Kiss-and-tell is as old as love itself. Fortunately, most indiscreet paramours limit their blabbing to a few confidants. Not Jessica Cutler. In May 2004, she spilled out the graphic details of her sexual exploits on Capitol Hill on a blog accessible to hundreds of millions of Internet users.
Now a federal lawsuit by one of her past lovers has set up a potentially high-stakes battle between privacy and speech rights and could give new meaning to the idea of safe sex in a wired world.
Cutler's blog, written under the pseudonym Washingtonienne, was a daily diary of her sex life while working as a staffer for Sen. Mike DeWine (R-Ohio). It recounted, entertainingly and in considerable -- sometimes embarrassing -- detail, her ongoing relationships with six men, including plaintiff Robert Steinbuch, a lawyer who also worked for DeWine. Although Cutler never used his full name, and usually referred to the plaintiff by his initials, Steinbuch alleges the blog revealed sufficient information, including his first name, physical description and where he worked, to identify him.
The Internet gossip site Wonkette published excerpts from Cutler's blog, touching off a media "feeding frenzy" in which Steinbuch was repeatedly identified by his full name. Cutler capitalized on the publicity. She gave print, broadcast and online interviews, posed nude for Playboy and reportedly received a $300,000 advance for her just-published book, a veiled fictional account of a Senate staffer's sexual adventures on Capitol Hill.
Steinbuch's argument is compelling. By any normative standard, he suffered a genuine wrong. As he asserts in his complaint, "It is one thing to be manipulated and used by a lover, it is another thing to be cruelly exposed to the world."
The law, however, appears to be against him. This is because Steinbuch does not allege that any of the statements about him are untrue. False statements that damage one's reputation can be actionable as defamation. The essence of Steinbuch's claim is: You humiliated me by publicizing these true details about my private life.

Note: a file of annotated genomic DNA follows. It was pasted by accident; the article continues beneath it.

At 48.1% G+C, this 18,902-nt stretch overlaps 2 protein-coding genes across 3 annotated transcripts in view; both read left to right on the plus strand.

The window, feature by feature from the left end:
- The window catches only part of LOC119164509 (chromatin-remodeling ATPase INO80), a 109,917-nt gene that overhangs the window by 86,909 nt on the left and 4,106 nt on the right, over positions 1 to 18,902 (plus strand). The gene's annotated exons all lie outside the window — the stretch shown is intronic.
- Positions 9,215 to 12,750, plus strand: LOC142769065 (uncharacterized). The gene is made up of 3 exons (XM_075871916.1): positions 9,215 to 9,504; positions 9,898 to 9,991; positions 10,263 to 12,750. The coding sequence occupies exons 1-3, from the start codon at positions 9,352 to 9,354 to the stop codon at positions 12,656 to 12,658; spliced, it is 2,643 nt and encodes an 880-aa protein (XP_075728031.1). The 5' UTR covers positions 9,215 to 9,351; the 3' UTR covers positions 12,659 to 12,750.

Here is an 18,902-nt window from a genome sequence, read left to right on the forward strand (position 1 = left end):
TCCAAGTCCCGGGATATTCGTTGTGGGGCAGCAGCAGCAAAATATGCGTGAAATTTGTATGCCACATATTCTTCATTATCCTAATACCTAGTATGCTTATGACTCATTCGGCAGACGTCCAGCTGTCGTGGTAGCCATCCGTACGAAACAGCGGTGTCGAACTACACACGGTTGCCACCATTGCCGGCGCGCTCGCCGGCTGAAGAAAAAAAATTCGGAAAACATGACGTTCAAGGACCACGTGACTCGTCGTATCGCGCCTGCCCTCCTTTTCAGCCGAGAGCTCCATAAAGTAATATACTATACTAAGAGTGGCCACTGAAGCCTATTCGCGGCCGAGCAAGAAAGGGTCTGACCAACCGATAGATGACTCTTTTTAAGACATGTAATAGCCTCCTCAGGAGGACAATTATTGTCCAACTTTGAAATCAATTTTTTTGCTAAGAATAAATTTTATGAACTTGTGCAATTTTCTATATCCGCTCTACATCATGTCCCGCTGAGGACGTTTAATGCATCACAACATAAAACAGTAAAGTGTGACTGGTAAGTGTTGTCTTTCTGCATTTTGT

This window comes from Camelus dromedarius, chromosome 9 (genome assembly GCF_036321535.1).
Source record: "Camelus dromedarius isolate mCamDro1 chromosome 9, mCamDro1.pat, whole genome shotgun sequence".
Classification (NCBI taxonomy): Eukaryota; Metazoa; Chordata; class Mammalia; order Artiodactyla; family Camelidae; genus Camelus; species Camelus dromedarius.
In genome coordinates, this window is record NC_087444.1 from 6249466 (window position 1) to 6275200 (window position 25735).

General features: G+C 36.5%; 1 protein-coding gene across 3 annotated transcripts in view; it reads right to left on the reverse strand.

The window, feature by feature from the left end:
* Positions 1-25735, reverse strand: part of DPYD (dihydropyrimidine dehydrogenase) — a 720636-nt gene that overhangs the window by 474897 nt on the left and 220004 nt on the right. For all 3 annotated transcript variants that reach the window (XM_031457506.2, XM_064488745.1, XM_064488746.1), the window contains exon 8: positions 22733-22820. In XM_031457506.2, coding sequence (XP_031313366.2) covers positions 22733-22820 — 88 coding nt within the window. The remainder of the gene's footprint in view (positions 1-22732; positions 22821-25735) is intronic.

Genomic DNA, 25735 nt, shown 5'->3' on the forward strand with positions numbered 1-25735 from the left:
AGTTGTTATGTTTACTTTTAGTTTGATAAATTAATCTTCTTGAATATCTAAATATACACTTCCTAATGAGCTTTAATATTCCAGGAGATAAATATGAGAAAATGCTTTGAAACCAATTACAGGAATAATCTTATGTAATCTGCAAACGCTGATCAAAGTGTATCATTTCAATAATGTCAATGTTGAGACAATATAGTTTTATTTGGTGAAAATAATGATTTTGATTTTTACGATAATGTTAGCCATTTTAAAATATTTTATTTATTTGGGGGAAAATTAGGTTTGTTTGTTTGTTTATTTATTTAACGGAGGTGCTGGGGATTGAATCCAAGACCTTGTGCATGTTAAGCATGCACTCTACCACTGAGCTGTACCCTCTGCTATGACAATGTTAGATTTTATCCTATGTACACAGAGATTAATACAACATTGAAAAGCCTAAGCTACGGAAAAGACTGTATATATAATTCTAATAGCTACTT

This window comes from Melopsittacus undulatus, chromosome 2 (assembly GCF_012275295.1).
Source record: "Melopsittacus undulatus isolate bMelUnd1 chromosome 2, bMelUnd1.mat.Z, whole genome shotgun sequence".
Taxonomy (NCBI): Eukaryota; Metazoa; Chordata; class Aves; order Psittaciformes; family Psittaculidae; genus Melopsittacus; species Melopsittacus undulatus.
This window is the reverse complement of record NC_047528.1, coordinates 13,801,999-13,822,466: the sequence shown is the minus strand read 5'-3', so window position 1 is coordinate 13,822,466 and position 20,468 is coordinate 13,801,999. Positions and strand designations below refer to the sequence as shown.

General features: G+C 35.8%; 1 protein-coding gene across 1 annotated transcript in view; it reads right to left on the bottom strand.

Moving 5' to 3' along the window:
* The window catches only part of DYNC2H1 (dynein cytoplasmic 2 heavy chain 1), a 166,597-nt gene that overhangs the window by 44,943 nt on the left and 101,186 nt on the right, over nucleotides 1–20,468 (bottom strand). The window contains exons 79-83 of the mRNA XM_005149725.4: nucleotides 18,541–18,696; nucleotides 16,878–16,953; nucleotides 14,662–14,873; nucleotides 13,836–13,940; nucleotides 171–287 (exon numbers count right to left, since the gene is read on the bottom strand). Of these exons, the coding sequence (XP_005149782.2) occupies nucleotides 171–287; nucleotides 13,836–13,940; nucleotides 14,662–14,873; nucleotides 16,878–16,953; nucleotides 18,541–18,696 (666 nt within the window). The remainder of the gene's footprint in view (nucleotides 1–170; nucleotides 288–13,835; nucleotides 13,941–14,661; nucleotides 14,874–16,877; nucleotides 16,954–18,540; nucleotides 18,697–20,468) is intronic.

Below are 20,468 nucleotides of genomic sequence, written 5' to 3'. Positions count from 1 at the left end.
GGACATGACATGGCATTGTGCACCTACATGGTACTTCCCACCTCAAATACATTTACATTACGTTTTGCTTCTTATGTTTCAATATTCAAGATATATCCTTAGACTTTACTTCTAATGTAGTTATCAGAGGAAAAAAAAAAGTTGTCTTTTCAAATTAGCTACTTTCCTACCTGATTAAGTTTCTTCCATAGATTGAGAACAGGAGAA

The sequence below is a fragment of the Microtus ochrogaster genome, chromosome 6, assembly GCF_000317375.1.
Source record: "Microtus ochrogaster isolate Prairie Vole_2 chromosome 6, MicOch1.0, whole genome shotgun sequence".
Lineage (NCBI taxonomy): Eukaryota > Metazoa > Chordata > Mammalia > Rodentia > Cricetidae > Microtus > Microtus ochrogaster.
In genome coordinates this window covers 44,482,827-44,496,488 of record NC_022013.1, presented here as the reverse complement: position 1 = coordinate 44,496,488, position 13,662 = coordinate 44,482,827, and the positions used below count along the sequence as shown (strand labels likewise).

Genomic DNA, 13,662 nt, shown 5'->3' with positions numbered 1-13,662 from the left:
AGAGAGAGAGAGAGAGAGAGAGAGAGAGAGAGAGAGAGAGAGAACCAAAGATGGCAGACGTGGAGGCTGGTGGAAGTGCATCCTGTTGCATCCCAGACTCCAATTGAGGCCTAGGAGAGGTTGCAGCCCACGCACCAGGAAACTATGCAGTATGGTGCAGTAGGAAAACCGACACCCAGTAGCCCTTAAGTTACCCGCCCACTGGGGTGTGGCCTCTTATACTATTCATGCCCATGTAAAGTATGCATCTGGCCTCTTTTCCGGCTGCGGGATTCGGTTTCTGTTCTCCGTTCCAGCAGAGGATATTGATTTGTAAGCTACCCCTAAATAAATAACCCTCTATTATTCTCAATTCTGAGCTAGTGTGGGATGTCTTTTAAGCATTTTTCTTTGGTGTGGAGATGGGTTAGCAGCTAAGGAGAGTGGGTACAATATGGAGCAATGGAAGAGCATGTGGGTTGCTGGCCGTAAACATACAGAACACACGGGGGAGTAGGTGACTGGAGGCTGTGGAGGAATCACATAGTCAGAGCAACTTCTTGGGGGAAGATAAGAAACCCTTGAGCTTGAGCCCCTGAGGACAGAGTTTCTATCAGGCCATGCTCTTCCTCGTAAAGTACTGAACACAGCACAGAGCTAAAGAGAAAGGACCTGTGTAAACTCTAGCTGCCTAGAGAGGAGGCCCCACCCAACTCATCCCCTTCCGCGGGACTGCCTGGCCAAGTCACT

His case hinges on a century-old privacy tort claim known as "public disclosure of private facts." In theory, the tort provides a remedy when one publicizes private, embarrassing, non-newsworthy facts about a person in a manner that reasonable people would find highly offensive. But while Cutler's actions may meet this standard, courts have long been hostile to such lawsuits because of a fear of inhibiting free speech. The Supreme Court has never upheld punishment, based on a privacy theory, for the publication of true information.
In 1989 the court tossed out a lawsuit against a newspaper for publishing a rape victim's name in violation of Florida law. While it stopped short of ruling that a state may never punish true speech, the test it adopted for when that can be done without violating the First Amendment is so stringent Justice Byron White lamented in dissent that the court had "obliterate[d]" the public disclosure tort.
One might think the non-newsworthiness of Steinbuch's sex life would save his privacy claim from a free-speech defense. It could, but newsworthiness has proved to be a broad and elusive legal test in privacy lawsuits. The rape victim's name in the 1989 Florida case, for example, was deemed to be sufficiently related to the public's interest in crime to doom her claim.
Steinbuch's case spotlights the inadequacy of privacy law -- developed back when gossip mostly traveled across backyard fences -- for responding to the challenges of the Internet age. Today's technology grants any person -- no matter how selfish, irresponsible or malicious -- the power to invade privacy globally, at almost no cost. All it takes is a computer and Internet access. Some blogging companies offer free services.
And blogs are just the tip of the iceberg. In May an Oregon woman sued Yahoo after her ex-boyfriend posted nude pictures of her on the site and Yahoo failed to remove them. Expect more litigation.
While we wait to see if old law can adapt to new realities, don't forget the C-word when making safe-sex inquiries. No, not condoms or contraceptives. Ask potential partners if they own a computer.
The writer is a law professor at Florida International University.